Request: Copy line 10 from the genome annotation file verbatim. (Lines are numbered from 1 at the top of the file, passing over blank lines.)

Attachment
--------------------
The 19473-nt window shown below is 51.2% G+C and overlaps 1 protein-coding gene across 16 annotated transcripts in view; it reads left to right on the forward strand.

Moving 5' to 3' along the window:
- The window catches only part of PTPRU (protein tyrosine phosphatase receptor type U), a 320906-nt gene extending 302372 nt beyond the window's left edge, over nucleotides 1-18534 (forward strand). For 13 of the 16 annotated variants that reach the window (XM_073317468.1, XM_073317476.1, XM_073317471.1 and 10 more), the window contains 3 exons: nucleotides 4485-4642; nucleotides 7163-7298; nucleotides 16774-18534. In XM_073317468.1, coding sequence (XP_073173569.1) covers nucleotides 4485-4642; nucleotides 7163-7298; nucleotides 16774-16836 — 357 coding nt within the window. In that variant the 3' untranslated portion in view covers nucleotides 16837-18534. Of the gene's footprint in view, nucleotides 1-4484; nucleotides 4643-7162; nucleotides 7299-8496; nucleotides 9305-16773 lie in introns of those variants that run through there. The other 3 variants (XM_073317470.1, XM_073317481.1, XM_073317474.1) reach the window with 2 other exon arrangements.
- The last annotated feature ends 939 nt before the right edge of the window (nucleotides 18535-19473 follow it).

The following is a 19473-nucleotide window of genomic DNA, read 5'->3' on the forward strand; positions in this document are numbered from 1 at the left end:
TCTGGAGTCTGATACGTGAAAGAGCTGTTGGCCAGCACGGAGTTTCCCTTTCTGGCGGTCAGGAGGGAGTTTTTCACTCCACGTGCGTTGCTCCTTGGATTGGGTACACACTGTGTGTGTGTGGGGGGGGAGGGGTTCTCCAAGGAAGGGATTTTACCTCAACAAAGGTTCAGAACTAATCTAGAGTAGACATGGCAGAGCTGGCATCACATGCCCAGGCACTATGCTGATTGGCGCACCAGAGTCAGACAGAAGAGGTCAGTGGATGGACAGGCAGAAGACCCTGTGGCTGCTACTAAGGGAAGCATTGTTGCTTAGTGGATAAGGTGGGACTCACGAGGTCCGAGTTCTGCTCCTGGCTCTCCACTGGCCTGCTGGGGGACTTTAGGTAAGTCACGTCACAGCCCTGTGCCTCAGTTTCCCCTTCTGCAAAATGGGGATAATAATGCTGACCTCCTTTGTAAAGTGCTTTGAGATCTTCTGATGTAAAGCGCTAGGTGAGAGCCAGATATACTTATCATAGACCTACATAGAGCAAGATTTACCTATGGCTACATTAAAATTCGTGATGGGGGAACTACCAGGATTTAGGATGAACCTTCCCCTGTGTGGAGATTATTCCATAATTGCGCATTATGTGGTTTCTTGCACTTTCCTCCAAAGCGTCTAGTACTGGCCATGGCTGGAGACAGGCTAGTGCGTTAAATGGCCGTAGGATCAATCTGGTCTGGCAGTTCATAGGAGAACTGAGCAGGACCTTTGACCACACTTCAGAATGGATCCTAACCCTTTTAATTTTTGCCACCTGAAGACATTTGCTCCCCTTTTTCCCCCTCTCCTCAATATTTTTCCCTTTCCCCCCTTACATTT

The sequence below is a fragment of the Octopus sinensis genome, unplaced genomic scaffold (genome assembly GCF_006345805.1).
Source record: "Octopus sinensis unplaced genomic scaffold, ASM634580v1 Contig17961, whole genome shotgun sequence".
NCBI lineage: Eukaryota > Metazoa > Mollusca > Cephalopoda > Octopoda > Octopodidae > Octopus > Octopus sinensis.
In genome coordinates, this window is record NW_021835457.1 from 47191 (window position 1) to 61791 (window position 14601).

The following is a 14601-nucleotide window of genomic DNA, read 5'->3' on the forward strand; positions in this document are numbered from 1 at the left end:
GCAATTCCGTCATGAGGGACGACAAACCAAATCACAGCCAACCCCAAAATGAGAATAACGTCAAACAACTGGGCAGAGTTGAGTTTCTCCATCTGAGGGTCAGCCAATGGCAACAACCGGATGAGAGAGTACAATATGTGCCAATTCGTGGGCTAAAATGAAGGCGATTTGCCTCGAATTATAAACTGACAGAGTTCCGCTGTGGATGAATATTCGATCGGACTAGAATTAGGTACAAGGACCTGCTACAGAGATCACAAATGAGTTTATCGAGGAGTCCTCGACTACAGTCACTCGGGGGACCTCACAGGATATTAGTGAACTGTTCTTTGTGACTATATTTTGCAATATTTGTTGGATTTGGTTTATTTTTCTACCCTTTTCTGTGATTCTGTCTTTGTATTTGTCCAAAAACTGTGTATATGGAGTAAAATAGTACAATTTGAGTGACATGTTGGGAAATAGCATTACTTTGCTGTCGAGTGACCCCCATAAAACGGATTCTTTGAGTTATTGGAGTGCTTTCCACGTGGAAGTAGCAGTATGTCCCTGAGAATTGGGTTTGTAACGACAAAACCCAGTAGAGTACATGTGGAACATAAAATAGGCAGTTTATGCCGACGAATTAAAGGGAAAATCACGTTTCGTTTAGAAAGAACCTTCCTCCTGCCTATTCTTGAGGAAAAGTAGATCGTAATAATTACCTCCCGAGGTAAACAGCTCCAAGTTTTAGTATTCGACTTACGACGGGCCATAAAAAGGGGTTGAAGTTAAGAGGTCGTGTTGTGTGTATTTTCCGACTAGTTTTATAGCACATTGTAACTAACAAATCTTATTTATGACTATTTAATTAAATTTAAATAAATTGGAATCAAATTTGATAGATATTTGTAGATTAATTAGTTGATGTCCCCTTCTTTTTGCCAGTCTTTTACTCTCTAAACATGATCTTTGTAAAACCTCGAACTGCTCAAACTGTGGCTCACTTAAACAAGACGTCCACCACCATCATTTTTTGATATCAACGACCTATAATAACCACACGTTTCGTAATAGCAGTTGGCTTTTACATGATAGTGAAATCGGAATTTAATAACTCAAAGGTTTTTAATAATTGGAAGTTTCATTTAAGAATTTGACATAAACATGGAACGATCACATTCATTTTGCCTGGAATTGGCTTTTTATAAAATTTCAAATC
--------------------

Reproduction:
In genome coordinates, this window is record NW_021835457.1 from 47191 (window position 1) to 61791 (window position 14601).